SC Faculty and Researchers
The Livehoods Project presents a new methodology for studying the dynamics, structure, and character of a city on a large scale using social media and machine learning. Using data such as tweets and check-ins, we are able to discover the hidden structures of the city with machine learning. Our techniques reveal a snap-shot of the dynamic areas that comprise the city, which we call Livehoods.
Livehoods allow us to investigate and explore how people actually use the city, simultaneosly shedding light onto the factors that come together to shape the urban landscape and the social texture of city life, including municipal borders, demographics, economic development, resources, geography, and planning.
The hypothesis underlying our work is that the character of an urban area is defined not just by the the types of places found there, but also by the people who make the area part of their daily routine. To explore this hypothesis, given data from over 18 million foursquare check-ins, we introduce a model that groups nearby venues into areas based on patterns in the set of people who check-in to them. By examining patterns in these check-ins, we can learn about the different areas that comprise the city, allowing us to study the social dynamics, structure, and character of cities on a large scale.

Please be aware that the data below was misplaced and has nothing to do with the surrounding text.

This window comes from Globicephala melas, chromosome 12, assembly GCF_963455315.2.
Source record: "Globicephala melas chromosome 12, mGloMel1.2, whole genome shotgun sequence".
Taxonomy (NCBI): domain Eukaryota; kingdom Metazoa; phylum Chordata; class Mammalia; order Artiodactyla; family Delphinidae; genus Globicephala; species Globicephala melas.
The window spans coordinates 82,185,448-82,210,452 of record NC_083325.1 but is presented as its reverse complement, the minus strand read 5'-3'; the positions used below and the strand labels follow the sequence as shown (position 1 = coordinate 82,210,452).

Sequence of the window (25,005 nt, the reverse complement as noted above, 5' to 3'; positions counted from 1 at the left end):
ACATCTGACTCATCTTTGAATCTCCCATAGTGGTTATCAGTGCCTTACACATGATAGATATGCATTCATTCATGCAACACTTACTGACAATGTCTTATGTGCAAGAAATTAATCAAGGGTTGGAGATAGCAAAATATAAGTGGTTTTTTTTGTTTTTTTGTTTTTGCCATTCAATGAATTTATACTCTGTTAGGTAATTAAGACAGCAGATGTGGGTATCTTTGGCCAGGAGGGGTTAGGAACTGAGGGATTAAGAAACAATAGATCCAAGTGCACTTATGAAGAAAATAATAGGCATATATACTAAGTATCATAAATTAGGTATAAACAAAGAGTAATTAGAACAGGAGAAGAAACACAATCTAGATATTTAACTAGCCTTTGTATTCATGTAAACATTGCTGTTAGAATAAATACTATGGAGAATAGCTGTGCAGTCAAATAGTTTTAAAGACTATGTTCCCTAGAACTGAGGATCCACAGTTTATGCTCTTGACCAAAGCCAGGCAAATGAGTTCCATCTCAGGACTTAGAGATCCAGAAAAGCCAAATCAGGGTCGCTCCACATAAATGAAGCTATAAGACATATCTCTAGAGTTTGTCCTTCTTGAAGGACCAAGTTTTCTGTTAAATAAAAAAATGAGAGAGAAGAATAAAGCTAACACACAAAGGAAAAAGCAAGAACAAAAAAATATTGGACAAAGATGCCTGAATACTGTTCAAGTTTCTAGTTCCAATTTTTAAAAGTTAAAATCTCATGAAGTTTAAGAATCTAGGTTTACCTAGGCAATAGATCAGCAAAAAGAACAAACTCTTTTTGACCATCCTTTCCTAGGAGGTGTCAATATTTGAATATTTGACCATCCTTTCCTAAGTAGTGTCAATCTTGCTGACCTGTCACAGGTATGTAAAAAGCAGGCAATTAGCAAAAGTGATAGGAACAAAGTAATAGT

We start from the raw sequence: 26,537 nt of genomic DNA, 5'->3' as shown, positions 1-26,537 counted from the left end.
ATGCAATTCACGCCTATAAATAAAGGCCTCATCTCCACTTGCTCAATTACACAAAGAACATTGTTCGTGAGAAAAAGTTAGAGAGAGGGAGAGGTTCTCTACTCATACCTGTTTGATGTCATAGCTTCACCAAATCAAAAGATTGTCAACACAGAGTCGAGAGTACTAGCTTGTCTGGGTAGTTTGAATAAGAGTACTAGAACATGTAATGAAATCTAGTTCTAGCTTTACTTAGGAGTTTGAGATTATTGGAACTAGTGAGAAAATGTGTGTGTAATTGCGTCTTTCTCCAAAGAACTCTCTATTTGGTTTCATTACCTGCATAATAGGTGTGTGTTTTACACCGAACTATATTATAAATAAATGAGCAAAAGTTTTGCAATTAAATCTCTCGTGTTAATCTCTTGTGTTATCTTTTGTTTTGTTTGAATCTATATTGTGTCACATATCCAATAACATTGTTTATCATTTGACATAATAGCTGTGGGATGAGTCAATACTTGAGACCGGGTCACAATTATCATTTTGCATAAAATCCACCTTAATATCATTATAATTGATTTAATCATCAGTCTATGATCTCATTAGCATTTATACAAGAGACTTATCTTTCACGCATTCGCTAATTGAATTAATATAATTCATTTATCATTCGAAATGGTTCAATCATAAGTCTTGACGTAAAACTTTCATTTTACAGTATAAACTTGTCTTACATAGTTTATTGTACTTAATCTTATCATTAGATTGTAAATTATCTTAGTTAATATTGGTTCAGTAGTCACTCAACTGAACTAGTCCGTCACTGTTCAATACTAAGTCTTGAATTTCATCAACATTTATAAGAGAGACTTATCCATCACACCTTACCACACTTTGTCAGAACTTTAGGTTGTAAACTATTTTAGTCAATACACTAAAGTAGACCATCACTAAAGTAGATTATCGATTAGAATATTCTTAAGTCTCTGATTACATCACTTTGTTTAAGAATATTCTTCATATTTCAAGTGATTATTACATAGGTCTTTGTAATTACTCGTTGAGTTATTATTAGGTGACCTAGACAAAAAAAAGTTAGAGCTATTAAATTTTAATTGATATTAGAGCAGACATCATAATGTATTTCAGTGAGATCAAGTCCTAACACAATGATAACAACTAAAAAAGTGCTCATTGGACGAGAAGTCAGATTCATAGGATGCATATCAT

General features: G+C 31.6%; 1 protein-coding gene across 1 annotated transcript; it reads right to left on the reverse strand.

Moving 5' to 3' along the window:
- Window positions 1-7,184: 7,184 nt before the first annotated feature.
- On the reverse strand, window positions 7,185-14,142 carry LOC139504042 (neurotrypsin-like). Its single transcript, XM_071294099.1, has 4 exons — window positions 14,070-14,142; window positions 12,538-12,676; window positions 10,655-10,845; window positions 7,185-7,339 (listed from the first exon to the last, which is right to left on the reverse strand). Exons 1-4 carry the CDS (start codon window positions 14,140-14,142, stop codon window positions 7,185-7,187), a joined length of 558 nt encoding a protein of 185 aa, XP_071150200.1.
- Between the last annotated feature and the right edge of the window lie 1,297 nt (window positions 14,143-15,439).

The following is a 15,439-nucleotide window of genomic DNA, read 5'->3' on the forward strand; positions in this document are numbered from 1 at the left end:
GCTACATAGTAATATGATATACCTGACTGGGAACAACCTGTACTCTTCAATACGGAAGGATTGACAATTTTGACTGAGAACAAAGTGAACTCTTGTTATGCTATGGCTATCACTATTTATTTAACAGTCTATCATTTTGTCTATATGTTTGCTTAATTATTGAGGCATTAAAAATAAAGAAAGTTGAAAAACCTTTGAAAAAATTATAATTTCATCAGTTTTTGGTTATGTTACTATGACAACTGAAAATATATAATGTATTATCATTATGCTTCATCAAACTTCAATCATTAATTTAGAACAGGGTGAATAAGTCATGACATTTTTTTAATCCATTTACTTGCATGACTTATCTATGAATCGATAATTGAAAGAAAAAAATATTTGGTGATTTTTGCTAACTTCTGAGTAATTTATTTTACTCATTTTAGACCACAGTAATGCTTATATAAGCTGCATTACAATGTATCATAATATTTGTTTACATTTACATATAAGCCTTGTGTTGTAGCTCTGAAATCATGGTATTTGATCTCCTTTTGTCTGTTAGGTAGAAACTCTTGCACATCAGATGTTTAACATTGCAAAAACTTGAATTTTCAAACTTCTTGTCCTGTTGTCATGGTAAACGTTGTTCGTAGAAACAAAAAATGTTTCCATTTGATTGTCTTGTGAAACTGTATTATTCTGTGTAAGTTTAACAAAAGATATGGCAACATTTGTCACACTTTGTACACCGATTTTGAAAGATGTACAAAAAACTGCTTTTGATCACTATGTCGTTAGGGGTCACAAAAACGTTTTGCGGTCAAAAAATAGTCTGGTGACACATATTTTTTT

Results and Applications
We call the resulting areas Livehoods, reflecting the dynamic nature of activity patterns in the lives of city inhabitants. Like neighborhoods, Livehoods are a representation of the organizational structure of the city. However, Livehoods are different from neighborhoods. They give us an on-the-ground view of a city's structure, helping us reconceptualize the dynamics of a city based on the way people actually use it.
With Livehoods, we can investigate and explore the factors that come together to shape the social dynamics of a city, including municipal borders, demographics, economic development, resources, geography, and architecture. We think Livehoods are useful for city governments, local organizations, businesses, and anyone looking to learn more about a city. If you have an idea of how Livehoods might be helpful to you or your city, tell us about it.
We are proud to be working with the following faculty and researchers from across Carnegie Mellon and the world:
Justin Cranshaw (Microsoft Research)
Jason Hong (CMU HCII)
Raz Schwartz (Facebook Research)